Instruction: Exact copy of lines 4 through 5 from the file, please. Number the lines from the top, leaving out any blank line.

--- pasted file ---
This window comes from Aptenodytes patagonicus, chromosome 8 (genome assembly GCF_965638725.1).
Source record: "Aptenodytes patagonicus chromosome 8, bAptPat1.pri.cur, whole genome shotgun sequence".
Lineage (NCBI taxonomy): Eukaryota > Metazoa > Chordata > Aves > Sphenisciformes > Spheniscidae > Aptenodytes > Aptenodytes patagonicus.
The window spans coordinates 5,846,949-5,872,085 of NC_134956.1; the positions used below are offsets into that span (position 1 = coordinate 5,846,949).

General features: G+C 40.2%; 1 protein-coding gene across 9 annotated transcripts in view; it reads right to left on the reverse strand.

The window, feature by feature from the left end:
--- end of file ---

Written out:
The window spans coordinates 5,846,949-5,872,085 of NC_134956.1; the positions used below are offsets into that span (position 1 = coordinate 5,846,949).

General features: G+C 40.2%; 1 protein-coding gene across 9 annotated transcripts in view; it reads right to left on the reverse strand.